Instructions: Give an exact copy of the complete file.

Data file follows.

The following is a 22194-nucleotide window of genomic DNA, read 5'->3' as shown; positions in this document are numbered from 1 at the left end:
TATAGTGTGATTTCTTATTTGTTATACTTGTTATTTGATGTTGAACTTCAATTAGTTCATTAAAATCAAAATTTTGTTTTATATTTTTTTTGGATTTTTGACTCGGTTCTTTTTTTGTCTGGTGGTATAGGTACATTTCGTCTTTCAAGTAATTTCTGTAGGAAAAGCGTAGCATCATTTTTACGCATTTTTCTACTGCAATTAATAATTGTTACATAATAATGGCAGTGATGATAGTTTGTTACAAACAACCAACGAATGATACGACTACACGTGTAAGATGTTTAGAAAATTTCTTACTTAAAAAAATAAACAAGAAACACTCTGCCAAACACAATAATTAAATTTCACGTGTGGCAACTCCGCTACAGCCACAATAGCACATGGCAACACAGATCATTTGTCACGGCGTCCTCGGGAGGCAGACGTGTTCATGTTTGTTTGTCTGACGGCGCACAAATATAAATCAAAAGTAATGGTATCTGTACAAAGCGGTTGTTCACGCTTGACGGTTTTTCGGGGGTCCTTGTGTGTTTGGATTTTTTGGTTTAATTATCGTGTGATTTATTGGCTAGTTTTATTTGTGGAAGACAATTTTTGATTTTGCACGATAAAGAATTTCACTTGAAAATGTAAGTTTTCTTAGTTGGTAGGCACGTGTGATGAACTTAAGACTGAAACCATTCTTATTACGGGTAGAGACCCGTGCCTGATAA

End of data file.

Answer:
The following is a 22194-nucleotide window of genomic DNA, read 5'->3' as shown; positions in this document are numbered from 1 at the left end:
TATAGTGTGATTTCTTATTTGTTATACTTGTTATTTGATGTTGAACTTCAATTAGTTCATTAAAATCAAAATTTTGTTTTATATTTTTTTTGGATTTTTGACTCGGTTCTTTTTTTGTCTGGTGGTATAGGTACATTTCGTCTTTCAAGTAATTTCTGTAGGAAAAGCGTAGCATCATTTTTACGCATTTTTCTACTGCAATTAATAATTGTTACATAATAATGGCAGTGATGATAGTTTGTTACAAACAACCAACGAATGATACGACTACACGTGTAAGATGTTTAGAAAATTTCTTACTTAAAAAAATAAACAAGAAACACTCTGCCAAACACAATAATTAAATTTCACGTGTGGCAACTCCGCTACAGCCACAATAGCACATGGCAACACAGATCATTTGTCACGGCGTCCTCGGGAGGCAGACGTGTTCATGTTTGTTTGTCTGACGGCGCACAAATATAAATCAAAAGTAATGGTATCTGTACAAAGCGGTTGTTCACGCTTGACGGTTTTTCGGGGGTCCTTGTGTGTTTGGATTTTTTGGTTTAATTATCGTGTGATTTATTGGCTAGTTTTATTTGTGGAAGACAATTTTTGATTTTGCACGATAAAGAATTTCACTTGAAAATGTAAGTTTTCTTAGTTGGTAGGCACGTGTGATGAACTTAAGACTGAAACCATTCTTATTACGGGTAGAGACCCGTGCCTGATAA